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Saturday, January 13, 2007

A review of Glass Houses

He said, She said.

Glass Houses
a radio play Colin Teevan

As we peer in at them it appears that they were once a happy couple. They both agree on that point. In this play we hear form both sides in two cross-cut monologues. Wife, perhaps to a journalist sometime after the fact. Husband, into a cassette audio tape recorder.

Where did it all go so bad? With the coming of the children? Did the problems, the games, really start over the accounting of family expenses? Didn't they always play power games? Didn't they get off on them at one time? Did the games get out of hand? Is the ultimate result just the last more, the last play, in the game? Is it the ultimate move or does it just appear that it is? Who lives in the Glass House? Husband? Wife? The both of them? We, the listeners? Who would we throw the stones at? Do we have any right to throw any? Is it possible to see clearly into a glass house? Did he go mad? Did it have to do with being on the treadmill to provide for the middle-class lifestyle that once had them so envied? Was she lying and cheating all along? Did the children just become a possession the fight over, just mere pawns in the games? Is it all a bluff in the end?

This play by Colin Teevan is an absolute mess of he said, she said. I'm not saying that Mr. Teevans' writing is a mess. I think his writing is spot on. What I'm saying is that it presents the mess of a love, a marriage, a family gone very wrong in such a way that it is impossible to get a solid, clear picture of who, if any single one, is at fault for the disaster. That it is a disaster for all involved is undisputable. That we can make heads or tails of why and who's to blame is impossible. This is the most real and illuminating aspect of the play. It points to the fact that it is very difficult, virtually impossible to make out what exactly happens in a relationship from the outside based on the testimony of the two people involved. They blame each other. But are they even clear as to who is at fault, or does it just come down to getting the outside, the law on their side to retain possession?

This BBC Radio 4 presentation of The Friday Play is very strong stuff. It is not recommended for those going through a difficult divorce. It is not a very good date play. It is not something to put on as light entertainment while you cuddle up with the one you love before the fireplace. It is harsh, angry, sad, troubling, but also devilishly clever and delightfully murky. Only two voices are heard through the hour. Husband is played by Greg Hicks. Wife by Clare Higgins. Both are excellent. Although I have no criticism of Mr. Hicks work here, I can't help but wonder how differently the drama would have felt if Husband was played slightly more toned down. I wonder if that might have done more to highlight the ambiguity of the piece. This ambiguity is what I love most about it. In the end I don't really know what went on with these two.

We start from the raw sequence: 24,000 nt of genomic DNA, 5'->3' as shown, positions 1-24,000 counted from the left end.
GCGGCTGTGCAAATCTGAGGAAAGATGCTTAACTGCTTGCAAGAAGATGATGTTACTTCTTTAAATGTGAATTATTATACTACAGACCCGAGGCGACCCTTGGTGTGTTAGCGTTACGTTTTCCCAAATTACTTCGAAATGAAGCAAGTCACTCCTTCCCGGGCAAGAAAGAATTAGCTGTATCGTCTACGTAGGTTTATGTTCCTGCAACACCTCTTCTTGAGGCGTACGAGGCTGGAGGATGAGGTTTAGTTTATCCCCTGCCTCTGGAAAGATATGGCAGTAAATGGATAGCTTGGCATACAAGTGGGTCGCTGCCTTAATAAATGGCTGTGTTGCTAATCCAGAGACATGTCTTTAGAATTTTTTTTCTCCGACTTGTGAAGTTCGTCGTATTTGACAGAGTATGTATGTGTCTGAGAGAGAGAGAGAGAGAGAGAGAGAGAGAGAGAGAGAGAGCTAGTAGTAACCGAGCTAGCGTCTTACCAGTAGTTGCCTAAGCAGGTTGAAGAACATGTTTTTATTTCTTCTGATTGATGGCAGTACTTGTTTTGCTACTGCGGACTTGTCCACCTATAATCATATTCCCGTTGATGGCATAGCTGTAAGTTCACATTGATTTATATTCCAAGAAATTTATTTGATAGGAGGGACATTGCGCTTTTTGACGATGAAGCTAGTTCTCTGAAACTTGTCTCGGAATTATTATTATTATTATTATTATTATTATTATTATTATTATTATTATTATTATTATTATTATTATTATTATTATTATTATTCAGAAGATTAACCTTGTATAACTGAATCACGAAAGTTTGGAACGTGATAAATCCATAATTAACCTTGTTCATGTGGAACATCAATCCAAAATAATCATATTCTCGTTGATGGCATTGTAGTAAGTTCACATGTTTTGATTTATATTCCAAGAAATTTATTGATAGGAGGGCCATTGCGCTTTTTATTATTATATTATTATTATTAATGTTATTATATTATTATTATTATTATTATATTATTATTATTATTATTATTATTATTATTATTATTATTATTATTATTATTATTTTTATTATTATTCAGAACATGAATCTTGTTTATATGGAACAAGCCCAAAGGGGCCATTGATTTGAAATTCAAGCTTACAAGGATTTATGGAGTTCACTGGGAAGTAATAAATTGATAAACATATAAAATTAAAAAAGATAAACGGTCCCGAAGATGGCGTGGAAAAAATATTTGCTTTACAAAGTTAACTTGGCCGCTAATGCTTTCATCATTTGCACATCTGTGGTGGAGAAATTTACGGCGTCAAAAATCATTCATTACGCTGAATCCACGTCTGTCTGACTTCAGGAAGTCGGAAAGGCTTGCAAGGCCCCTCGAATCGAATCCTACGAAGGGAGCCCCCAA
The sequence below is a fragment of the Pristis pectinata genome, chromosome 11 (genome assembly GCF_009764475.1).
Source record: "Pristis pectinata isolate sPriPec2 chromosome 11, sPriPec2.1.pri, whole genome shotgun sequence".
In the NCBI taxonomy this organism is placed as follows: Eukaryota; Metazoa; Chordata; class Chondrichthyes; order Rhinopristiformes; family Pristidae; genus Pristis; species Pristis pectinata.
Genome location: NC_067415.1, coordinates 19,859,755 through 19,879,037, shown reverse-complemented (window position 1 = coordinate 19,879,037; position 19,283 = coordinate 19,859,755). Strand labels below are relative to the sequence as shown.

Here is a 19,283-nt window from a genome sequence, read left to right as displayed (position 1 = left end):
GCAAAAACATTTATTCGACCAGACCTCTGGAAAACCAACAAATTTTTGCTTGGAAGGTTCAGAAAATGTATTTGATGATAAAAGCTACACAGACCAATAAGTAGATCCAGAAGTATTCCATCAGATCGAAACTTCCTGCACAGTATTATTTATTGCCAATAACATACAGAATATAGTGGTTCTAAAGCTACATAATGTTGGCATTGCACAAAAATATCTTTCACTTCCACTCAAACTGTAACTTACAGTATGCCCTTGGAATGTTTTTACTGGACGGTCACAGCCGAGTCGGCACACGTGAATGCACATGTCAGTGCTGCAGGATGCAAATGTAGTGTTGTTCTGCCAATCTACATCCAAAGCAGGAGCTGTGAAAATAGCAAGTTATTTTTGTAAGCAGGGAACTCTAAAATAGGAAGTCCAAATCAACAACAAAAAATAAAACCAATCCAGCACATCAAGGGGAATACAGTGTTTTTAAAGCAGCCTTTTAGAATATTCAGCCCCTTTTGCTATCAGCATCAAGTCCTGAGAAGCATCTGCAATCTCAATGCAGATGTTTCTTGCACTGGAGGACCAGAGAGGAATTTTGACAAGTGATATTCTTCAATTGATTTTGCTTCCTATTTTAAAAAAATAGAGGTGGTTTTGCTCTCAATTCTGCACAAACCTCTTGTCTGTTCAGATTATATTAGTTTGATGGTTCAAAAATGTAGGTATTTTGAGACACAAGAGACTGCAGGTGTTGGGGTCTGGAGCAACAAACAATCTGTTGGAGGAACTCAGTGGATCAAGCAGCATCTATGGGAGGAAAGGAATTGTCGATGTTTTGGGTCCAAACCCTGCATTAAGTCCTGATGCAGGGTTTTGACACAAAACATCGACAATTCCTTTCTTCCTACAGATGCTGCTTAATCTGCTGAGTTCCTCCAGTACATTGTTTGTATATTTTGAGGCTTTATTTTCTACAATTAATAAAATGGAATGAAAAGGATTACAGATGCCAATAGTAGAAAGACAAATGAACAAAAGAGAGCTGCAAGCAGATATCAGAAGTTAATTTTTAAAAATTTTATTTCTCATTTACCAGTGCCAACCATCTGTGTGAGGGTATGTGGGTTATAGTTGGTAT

Of course the real star of this piece is the author Colin Teevan . He presents, doesn't tell too much, steps back, and allows the listener to do the rest, the listener is left to be the ultimate judge. I shirk the responsibility. I can't make a judgment in the end. I'm glad I'm not some divorce judge who has to figure these two out.
The only judgment I can make is a very easy one. This is very solid, very dark, very troubling, very hard hitting and thoughtful entertainment. Good show.

The play was directed by David Hunter with tasteful and effective music cues throughout.

But note: Glass Houses is available to "Listen Again" via The Friday Play page until January 18, 2007. I would advise you not to read the description of the play. Fortunately I didn't. I just clicked on the Listen Again button. I think the description is spoiling and misleading. You've been warned.

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